- letters from Moineddin
Fana or Tassawuri
This cropped photo of Moineddin appears on page 318 in Chapter 19 of the book Murshid, by Mansur Johnson
P.S. What the hell is “mere fana Inayat”??? Moineddin wrote.
The postscript above is from Moineddin’s postcard dated August 21, 1979.
I’ll break precedent here and include the relevant part of Mansur’s answer to Moineddin’s question, followed by Moineddin’s answer (September 12, 1979) to Mansur.
The theme that is explored is the difference between fana and tassawuri.
In the glossary to Murshid, I did not really distinguish between fana and tassawuri, because I considered the terms interchangeable. (The meaning of fana is given as: assimilation or effacement, and I cited the scholar R.A. Nicholson, the translator of Kashf al-Mahjub, as the source. The meaning given for tassawuri from my own experience is: an expression of outward attunement and effacement.)
Moineddin, as you can read, tries to distinguish between the two.
Khankah S.A.M. East
The Einstein Academy
34 Manomet Avenue
September 8, 1979
Hull, Mass. 02045
Thanks for responding with all the requests in re: Murshid’s biography. Thanks also for the question, “What the hell is ‘mere fana Inayat’”? To answer, you know, is the deepest thing. I think first one must say that to presume one has attained anything or station is folly. Yet, no doubt, on the road, we proceed in accordance with the guidelines of “The Unity of Religious Ideals” and begin, consciously or unconsciously, step by step to create our ideal.
Have you ever wondered about Murshid’s various realizations? We heard him speak about spending 3 days at Anandashram and, after waking up for 3 days feeling like he was Papa Ramdas, said to him, “Papa, it’s time to go.” We know this was preceded by experiences of unity with Hazrat Inayat Khan. Deep experiences in Japan, satoris or what have you. And when we met him, he told us about his “training” when he was acting meek and mild, saintly, taking all the criticism and abuse the “old ladies” in Fairfax could vent on him. Perhaps, you, like me, felt he was doing tassawuri Murshid [Hazrat Inayat Khan] at the time.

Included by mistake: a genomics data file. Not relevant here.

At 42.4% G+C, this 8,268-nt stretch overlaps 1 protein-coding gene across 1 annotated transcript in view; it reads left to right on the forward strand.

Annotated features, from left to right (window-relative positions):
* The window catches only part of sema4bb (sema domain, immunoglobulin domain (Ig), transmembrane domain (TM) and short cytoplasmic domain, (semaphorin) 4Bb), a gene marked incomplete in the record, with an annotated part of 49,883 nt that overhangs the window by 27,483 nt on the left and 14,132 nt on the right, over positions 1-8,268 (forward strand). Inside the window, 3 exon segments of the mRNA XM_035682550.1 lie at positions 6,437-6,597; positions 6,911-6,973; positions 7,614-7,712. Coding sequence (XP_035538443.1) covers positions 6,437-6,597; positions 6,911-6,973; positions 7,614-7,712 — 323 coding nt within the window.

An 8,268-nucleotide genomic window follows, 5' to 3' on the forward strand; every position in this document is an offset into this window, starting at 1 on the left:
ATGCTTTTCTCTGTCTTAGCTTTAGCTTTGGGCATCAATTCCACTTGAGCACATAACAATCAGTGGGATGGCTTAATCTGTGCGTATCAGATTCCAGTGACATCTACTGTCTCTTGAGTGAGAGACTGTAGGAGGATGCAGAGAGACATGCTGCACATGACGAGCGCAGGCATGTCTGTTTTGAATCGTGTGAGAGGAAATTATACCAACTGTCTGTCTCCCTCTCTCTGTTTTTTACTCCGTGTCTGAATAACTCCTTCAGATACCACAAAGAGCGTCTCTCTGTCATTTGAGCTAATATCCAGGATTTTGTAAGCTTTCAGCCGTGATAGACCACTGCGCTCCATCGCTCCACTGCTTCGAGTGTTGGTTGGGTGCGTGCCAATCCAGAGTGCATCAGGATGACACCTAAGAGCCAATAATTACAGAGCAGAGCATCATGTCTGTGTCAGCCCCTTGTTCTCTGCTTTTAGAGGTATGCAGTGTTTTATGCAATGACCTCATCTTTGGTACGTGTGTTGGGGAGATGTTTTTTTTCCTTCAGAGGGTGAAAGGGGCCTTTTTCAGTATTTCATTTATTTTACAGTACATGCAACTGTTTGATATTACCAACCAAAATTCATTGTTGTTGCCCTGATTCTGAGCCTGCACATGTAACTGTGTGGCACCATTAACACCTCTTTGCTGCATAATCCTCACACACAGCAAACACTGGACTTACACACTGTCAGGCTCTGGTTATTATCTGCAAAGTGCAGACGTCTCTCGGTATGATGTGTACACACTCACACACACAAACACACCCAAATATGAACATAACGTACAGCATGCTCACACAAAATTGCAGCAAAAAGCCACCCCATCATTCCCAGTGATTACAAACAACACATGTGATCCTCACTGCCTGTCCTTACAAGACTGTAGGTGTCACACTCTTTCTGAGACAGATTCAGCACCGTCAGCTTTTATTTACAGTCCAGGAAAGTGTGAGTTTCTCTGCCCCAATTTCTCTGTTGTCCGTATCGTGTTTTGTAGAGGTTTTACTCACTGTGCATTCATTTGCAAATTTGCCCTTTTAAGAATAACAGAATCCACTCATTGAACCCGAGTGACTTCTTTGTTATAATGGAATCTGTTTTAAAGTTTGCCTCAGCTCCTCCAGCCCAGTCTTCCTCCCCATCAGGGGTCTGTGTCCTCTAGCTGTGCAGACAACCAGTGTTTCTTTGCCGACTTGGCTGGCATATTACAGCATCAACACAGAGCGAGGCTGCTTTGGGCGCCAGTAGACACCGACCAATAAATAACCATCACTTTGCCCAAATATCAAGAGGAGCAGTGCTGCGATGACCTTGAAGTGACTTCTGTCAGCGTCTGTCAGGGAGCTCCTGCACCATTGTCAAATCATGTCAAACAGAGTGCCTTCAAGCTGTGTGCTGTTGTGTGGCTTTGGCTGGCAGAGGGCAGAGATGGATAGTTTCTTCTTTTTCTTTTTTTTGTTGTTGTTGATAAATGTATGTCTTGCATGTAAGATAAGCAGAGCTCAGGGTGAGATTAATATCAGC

And then, but then, the Murshid we saw, who was he? Suddenly, he didn’t necessarily remind us of Papa or Hazrat, or Nyogen or anyone in particular, he was just Murshid, and if anything, a unique composite of all his teachers and influences.
This is more or less introduction to my story. When I came to Boston, I felt absolutely in tassawuri Murshid. But at the same time, I was following a guideline from one of Murshid’s last letters to me, in which he stated, “If there are any Sufis close to Pir Vilayat and you do not feel so close to him, I wish you only to feel close to God-Allah.” May I tell you that I considered this as an instruction to practice fana-fi-Allah?
Indeed, as I told you in my last letter, a retreat experience of assimilation in Hazrat Inayat Khan I equated in some way to Murshid’s experience with Papa at Anandashram. My constant companion for 10 years as a traveling teacher has been the Gayan, Vadan, Nirtan. The result of this concentration was frequently (as I mentioned last letter) sayings, inspired sayings a la Hazrat Inayat Khan. And, as I told you, there was ecstasy, but the feeling was, even in the being of Hazrat Inayat Khan, one of limitation. Like a painter, say, who can reproduce Van Gogh’s perfectly.
Hence for me fana Inayat is a stage, perhaps, for everyone on the way to God. Because for me the ideal and end of all this is the perfection of every human being. I was troubled when Pir Vilayat spoke in this vein, “There is one teacher in the Sufi Order, and it is Hazrat Inayat Khan.” The day before Puran stated before all the leaders, “I tell people, there is one teacher in the Sufi Order and he is Pir Vilayat.” Someone in fact, repeated that to me in Bloomington, Indiana. I said, “”Excuse me, but I would say, ‘There is one teacher, and He is God.’” When I told Pir what Puran said, he said, “I would say there is one teacher and he is Hazrat Inayat Khan.” And I said, then I would have to suggest that it is God. And the next day he amended what Puran said.
But my realization on this matter which takes me further is this. Realization is one thing, being that realization is another.
My judgment is this: it is certainly beautiful the story Pir tells about seeing a man walking in Delhi, who looks like Hazrat Inayat Khan. When he introduced himself, what did he find? That this man was his [HIK’s] disciple. That is really beautiful. But my judgment is that it would be more beautiful if this disciple could go beyond his teacher and make a name for himself, incorporating as Murshid did Hazrat Inayat Khan’s realization and being and becoming his own perfection named whatever he is named.
May I say, in conclusion, that I think the beauty of Murshid’s teaching is that he started everyone in fana-fi-Allah. That in a sense may explain why we are so independent. He put us in touch with our guiding Spirit and trained us to listen to the Spirit….
All love and blessings to you and Fatima,